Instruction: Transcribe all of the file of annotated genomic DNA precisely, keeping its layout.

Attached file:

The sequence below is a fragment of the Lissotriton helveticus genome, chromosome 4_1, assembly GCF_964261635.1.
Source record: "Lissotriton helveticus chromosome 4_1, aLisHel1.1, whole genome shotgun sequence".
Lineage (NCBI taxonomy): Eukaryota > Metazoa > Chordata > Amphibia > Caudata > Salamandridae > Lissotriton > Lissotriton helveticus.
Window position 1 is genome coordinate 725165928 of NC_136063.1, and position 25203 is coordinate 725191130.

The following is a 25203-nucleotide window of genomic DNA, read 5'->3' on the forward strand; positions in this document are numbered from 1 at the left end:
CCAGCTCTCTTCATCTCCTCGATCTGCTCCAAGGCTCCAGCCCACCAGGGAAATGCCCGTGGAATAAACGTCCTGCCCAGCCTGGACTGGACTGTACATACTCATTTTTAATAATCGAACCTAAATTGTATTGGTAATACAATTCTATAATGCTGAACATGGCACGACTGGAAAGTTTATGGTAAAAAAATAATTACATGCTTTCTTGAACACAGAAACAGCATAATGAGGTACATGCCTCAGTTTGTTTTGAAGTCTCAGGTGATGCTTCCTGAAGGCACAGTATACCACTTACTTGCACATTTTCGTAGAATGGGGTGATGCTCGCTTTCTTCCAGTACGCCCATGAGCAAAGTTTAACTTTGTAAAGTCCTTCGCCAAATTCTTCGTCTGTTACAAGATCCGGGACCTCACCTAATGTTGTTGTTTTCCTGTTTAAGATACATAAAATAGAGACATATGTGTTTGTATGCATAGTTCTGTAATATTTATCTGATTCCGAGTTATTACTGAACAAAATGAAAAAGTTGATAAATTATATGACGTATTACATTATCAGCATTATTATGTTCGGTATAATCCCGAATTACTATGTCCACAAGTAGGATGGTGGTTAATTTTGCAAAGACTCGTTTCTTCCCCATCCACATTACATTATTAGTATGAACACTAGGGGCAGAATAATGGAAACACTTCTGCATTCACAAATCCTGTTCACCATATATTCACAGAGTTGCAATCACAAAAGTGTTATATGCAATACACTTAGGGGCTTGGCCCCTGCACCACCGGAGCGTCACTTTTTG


The sequence below is a fragment of the Lissotriton helveticus genome, chromosome 4_1, assembly GCF_964261635.1.
Source record: "Lissotriton helveticus chromosome 4_1, aLisHel1.1, whole genome shotgun sequence".
Lineage (NCBI taxonomy): Eukaryota > Metazoa > Chordata > Amphibia > Caudata > Salamandridae > Lissotriton > Lissotriton helveticus.
Window position 1 is genome coordinate 725165928 of NC_136063.1, and position 25203 is coordinate 725191130.

The following is a 25203-nucleotide window of genomic DNA, read 5'->3' on the forward strand; positions in this document are numbered from 1 at the left end:
CCAGCTCTCTTCATCTCCTCGATCTGCTCCAAGGCTCCAGCCCACCAGGGAAATGCCCGTGGAATAAACGTCCTGCCCAGCCTGGACTGGACTGTACATACTCATTTTTAATAATCGAACCTAAATTGTATTGGTAATACAATTCTATAATGCTGAACATGGCACGACTGGAAAGTTTATGGTAAAAAAATAATTACATGCTTTCTTGAACACAGAAACAGCATAATGAGGTACATGCCTCAGTTTGTTTTGAAGTCTCAGGTGATGCTTCCTGAAGGCACAGTATACCACTTACTTGCACATTTTCGTAGAATGGGGTGATGCTCGCTTTCTTCCAGTACGCCCATGAGCAAAGTTTAACTTTGTAAAGTCCTTCGCCAAATTCTTCGTCTGTTACAAGATCCGGGACCTCACCTAATGTTGTTGTTTTCCTGTTTAAGATACATAAAATAGAGACATATGTGTTTGTATGCATAGTTCTGTAATATTTATCTGATTCCGAGTTATTACTGAACAAAATGAAAAAGTTGATAAATTATATGACGTATTACATTATCAGCATTATTATGTTCGGTATAATCCCGAATTACTATGTCCACAAGTAGGATGGTGGTTAATTTTGCAAAGACTCGTTTCTTCCCCATCCACATTACATTATTAGTATGAACACTAGGGGCAGAATAATGGAAACACTTCTGCATTCACAAATCCTGTTCACCATATATTCACAGAGTTGCAATCACAAAAGTGTTATATGCAATACACTTAGGGGCTTGGCCCCTGCACCACCGGAGCGTCACTTTTTG